How displacing low-income families from urban centers increases socioeconomic disparity, and what to do about it.
In Part 1 of this series, I summarized Jane Jacobs’s classic critique of American urban renewal in her influential 1961 book, The Death and Life of Great Cities. Jacobs argued that trying to emulate then-fashionable suburbs would only hurt cities. Instead, to succeed they’d need to stick to their urban guns and cultivate density, walkability, variety, and random mixing of people she called “the sidewalk ballet.”
Jacobs proved prescient: following her prescriptions, U.S. cities have enjoyed a remarkable renaissance. What Jacobs didn’t foresee was how urban revival and vibrant urban streets would reinforce a national equity crisis--drawing the educated and affluent into reviving urban cores and displacing the poor from access to jobs, transit, education, and each other.
In 2010, Columbus Mayor Michael B. Coleman launched a redevelopment initiative for East Franklinton. He envisioned turning the area—dominated by derelict industrial buildings, public housing and vacant lots—into a live/work, arts-and-innovation neighborhood within walking distance of downtown. To keep the neighborhood open to all income levels, the city recruited private developers, a community development corporation, and the metro housing authority to help develop and implement the plan. With the district now in development, this partnership is creating substantial low-cost housing and workspaces for artists, makers, and entrepreneurs priced out of gentrifying neighborhoods elsewhere in downtown.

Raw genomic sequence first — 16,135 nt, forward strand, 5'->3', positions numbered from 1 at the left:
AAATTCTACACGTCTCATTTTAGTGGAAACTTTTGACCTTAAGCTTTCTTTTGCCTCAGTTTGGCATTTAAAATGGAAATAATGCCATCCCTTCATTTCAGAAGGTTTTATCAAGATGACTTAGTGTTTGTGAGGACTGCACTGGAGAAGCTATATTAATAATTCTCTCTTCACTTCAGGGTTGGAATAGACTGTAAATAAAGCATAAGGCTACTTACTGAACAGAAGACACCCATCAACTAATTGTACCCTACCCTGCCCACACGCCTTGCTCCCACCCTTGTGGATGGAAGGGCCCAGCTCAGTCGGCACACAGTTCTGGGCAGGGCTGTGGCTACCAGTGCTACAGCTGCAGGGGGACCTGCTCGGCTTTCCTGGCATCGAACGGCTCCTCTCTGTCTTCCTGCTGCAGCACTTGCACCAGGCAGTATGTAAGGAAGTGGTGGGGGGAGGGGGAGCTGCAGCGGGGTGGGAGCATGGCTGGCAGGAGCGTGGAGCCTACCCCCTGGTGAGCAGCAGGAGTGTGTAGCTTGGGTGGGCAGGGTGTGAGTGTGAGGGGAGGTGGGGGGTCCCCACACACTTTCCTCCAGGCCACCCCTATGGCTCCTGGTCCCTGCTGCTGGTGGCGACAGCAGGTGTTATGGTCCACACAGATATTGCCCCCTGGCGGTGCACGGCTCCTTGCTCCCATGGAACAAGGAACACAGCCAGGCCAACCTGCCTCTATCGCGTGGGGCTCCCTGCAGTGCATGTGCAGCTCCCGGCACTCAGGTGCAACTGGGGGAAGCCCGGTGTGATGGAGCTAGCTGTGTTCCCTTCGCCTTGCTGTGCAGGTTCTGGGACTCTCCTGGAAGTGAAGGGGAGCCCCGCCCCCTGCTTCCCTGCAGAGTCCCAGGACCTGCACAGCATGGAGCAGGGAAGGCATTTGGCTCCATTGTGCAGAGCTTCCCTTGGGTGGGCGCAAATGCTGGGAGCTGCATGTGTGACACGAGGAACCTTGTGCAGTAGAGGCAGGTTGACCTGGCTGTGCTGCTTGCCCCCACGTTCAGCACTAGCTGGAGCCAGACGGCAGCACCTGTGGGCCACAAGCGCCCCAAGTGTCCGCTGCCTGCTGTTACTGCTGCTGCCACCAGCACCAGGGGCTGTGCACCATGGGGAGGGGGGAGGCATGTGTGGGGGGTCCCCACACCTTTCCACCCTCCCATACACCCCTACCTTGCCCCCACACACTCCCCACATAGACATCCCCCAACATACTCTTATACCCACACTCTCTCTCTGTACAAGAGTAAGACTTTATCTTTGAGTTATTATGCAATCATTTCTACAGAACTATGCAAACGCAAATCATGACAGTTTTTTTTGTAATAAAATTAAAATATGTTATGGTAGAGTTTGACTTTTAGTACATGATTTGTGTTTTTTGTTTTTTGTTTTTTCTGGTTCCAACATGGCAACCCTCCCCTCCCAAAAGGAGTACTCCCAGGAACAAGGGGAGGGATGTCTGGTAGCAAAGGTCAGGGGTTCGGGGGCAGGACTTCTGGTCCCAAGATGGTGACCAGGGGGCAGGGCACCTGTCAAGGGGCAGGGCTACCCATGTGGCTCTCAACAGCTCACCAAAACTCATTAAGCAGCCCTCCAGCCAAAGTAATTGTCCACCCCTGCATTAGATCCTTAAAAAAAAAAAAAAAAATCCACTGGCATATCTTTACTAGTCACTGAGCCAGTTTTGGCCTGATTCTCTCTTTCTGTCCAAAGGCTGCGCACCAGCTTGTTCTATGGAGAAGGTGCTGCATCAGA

Should we care? Is equity “just” a moral question? Does America grant any race or class ownership over neighborhoods (at least since we stopped redlining minorities out of white neighborhoods)? These would be more useful questions if the health, social, and economic costs of displacement did not demand pragmatic (as well as moral) solutions. Few can argue with the economic benefits of growing urban affluence, but the costs are just as important. We can’t afford not to deal with them.
Today we know that displacing people from walkable urban to auto-dependent suburban neighborhoods is directly associated with increased obesity, a variety of other health risks, and significantly higher health costs. We know that most suburbs cannot meet the economic, let alone the human and social service needs of growing numbers of low-income families. We know that suburban households without convenient transit access spend more than twice as much of their incomes on transportation. We know that these expenses, along with untenable commuting times, cut off access to jobs. We know low-income households in suburbs face added burdens, including lack of access to health care, job training, and reliable child care. We also know—but don’t fully acknowledge—that the costs of ignoring these concerns weigh down our economy…and that when urban cores price out diversity, they stifle the very innovation that fuels their continued success.
Publically-sponsored affordable housing, job training, and similar programs lack sufficient resources to meet the challenges this growing and dispersed population presents. And over the next 20 years, the escalating costs of supporting an aging population and repairing aging infrastructure will have first call on public dollars.
One promising answer lies in developing innovative public/private partnerships to tap the extraordinary flow of wealth into urban cores that has driven this shift. Simply building the urban housing that Chris Nelson projects the U.S. will need by 2030 represents more than $12 trillion to $15 trillion (or more) of urban investment. Ultimately, we will defeat ourselves if we don’t spend a portion of this urban dividend on dealing with its inevitable costs.
Effective partnership models have already emerged, and I’ve had the good fortune to be part of three.
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